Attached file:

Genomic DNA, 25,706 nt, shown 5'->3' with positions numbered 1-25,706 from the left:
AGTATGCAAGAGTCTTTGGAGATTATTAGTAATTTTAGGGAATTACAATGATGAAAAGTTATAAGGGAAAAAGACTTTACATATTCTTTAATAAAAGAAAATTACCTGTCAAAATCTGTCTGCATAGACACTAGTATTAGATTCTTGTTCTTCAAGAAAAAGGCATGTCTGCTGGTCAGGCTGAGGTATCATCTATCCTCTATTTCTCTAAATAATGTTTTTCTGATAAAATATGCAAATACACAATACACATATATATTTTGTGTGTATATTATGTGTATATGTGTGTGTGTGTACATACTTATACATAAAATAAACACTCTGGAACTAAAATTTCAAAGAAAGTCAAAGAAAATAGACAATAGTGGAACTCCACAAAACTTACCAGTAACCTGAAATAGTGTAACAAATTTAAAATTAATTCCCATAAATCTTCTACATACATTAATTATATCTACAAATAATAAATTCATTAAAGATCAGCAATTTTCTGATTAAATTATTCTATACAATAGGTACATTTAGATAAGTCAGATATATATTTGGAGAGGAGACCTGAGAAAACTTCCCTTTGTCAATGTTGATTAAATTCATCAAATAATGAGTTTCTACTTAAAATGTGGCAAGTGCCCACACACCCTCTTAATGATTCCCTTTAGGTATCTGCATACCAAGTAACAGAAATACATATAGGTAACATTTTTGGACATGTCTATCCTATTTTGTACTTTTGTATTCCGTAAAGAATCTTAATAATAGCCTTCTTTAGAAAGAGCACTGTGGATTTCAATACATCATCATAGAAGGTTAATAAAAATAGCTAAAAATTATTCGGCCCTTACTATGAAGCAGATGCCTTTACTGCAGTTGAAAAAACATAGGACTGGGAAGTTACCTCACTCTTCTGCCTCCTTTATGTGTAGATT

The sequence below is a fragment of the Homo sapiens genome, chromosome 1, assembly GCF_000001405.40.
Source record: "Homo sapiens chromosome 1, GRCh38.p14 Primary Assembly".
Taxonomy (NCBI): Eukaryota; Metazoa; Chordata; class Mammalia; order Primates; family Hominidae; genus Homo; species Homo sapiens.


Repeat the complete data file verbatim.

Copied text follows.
Genomic DNA, 25,706 nt, shown 5'->3' with positions numbered 1-25,706 from the left:
AGTATGCAAGAGTCTTTGGAGATTATTAGTAATTTTAGGGAATTACAATGATGAAAAGTTATAAGGGAAAAAGACTTTACATATTCTTTAATAAAAGAAAATTACCTGTCAAAATCTGTCTGCATAGACACTAGTATTAGATTCTTGTTCTTCAAGAAAAAGGCATGTCTGCTGGTCAGGCTGAGGTATCATCTATCCTCTATTTCTCTAAATAATGTTTTTCTGATAAAATATGCAAATACACAATACACATATATATTTTGTGTGTATATTATGTGTATATGTGTGTGTGTGTACATACTTATACATAAAATAAACACTCTGGAACTAAAATTTCAAAGAAAGTCAAAGAAAATAGACAATAGTGGAACTCCACAAAACTTACCAGTAACCTGAAATAGTGTAACAAATTTAAAATTAATTCCCATAAATCTTCTACATACATTAATTATATCTACAAATAATAAATTCATTAAAGATCAGCAATTTTCTGATTAAATTATTCTATACAATAGGTACATTTAGATAAGTCAGATATATATTTGGAGAGGAGACCTGAGAAAACTTCCCTTTGTCAATGTTGATTAAATTCATCAAATAATGAGTTTCTACTTAAAATGTGGCAAGTGCCCACACACCCTCTTAATGATTCCCTTTAGGTATCTGCATACCAAGTAACAGAAATACATATAGGTAACATTTTTGGACATGTCTATCCTATTTTGTACTTTTGTATTCCGTAAAGAATCTTAATAATAGCCTTCTTTAGAAAGAGCACTGTGGATTTCAATACATCATCATAGAAGGTTAATAAAAATAGCTAAAAATTATTCGGCCCTTACTATGAAGCAGATGCCTTTACTGCAGTTGAAAAAACATAGGACTGGGAAGTTACCTCACTCTTCTGCCTCCTTTATGTGTAGATT

The sequence below is a fragment of the Homo sapiens genome, chromosome 1, assembly GCF_000001405.40.
Source record: "Homo sapiens chromosome 1, GRCh38.p14 Primary Assembly".
Taxonomy (NCBI): Eukaryota; Metazoa; Chordata; class Mammalia; order Primates; family Hominidae; genus Homo; species Homo sapiens.